Veterans bring high-value, real-life experience as potential cybersecurity employees

Johanna Wood was an armored crewman with Lord Strathcona’s Horse, a Canadian Army regiment. At first glance, Wood’s military role may seem incompatible with civilian work; there’s not a lot of call for tank operators in private companies. But Wood believes her experience working in tanks gives her a significant edge as she enters the cybersecurity profession.

“I was trained in reconnaissance, so I’m already trained to look for threats, I’m already trained to look for something that’s unusual and that shouldn’t be there. And it’s that reconnaissance mindset, looking for things that don’t belong, that I find myself drawing on [in cybersecurity work],” she says.

Wood, who served from 2007 to 2012, worked in public relations for several years after leaving the military. A full-time parent since 2017, she is now preparing for a cybersecurity career through training offered by the nonprofit Coding for Veterans. Wood initially thought about studying web development but changed course when her aptitude tests and a mentor suggested her skills and experience made her a good fit for the security profession.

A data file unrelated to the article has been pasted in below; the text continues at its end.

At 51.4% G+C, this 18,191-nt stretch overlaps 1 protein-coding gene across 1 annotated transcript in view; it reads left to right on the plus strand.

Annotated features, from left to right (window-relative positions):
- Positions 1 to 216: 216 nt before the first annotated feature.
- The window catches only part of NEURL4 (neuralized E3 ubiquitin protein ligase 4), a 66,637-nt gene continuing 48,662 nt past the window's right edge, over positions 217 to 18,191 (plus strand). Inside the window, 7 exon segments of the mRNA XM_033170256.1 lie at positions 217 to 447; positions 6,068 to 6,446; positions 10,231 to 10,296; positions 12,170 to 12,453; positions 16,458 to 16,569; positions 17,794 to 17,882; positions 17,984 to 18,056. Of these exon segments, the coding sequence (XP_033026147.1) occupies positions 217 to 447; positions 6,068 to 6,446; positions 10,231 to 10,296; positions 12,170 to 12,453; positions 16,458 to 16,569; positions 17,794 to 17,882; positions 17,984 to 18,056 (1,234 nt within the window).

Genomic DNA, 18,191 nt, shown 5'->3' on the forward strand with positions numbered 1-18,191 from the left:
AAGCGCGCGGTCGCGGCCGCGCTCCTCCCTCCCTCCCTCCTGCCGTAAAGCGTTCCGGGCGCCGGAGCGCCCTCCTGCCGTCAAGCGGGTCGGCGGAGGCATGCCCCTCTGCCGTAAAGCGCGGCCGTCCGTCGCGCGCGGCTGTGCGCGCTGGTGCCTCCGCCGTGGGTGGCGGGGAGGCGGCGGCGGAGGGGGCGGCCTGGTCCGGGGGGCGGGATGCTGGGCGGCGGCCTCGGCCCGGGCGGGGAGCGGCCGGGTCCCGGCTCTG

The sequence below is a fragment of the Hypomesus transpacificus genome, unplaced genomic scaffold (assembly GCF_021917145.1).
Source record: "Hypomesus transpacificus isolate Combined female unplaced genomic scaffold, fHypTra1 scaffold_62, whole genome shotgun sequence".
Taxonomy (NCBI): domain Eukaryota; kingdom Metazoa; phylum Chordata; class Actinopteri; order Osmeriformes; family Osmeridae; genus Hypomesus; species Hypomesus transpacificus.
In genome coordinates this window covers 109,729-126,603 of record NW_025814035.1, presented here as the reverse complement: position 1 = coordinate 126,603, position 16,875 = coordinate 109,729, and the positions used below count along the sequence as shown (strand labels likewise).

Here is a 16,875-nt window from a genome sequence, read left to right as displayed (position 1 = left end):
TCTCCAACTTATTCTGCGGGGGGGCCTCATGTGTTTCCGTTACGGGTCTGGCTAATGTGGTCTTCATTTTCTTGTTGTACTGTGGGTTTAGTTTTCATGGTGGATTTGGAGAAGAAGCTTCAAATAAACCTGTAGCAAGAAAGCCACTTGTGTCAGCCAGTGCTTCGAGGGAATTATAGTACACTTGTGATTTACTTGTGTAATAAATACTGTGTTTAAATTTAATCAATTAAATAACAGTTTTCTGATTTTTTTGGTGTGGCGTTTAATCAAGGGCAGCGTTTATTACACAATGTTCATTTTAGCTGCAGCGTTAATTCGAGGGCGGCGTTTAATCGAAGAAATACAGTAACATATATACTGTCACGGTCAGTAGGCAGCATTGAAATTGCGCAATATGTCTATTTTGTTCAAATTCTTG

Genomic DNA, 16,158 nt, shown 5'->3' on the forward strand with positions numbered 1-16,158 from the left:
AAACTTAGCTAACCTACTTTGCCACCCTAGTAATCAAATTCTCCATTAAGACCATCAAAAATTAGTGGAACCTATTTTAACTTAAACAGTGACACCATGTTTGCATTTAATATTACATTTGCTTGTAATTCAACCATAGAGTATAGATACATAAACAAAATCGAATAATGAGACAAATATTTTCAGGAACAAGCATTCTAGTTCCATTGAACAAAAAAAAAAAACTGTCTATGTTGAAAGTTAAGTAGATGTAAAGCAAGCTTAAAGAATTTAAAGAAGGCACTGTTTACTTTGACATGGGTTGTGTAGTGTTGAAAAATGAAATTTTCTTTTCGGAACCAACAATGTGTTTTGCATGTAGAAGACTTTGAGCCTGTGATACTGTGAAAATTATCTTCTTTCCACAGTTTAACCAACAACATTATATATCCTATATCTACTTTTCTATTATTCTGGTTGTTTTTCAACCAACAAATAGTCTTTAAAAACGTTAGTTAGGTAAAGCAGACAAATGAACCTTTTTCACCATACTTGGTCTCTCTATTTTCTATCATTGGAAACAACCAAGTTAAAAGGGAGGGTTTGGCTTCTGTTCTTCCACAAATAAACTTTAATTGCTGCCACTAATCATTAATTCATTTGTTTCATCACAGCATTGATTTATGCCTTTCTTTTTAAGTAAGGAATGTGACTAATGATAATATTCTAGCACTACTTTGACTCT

Other veterans now working in cybersecurity have similar perspectives.

“I know what I learned during my time in the Army was incredibly valuable to me,” says Austin Berglas. Berglas served in the US Army for six years, rising to the rank of captain. He then worked in cybersecurity with the FBI and is now global head of professional services at BlueVoyant, where he leads incident response and forensic teams as well as consulting services.

Veterans understand discipline and

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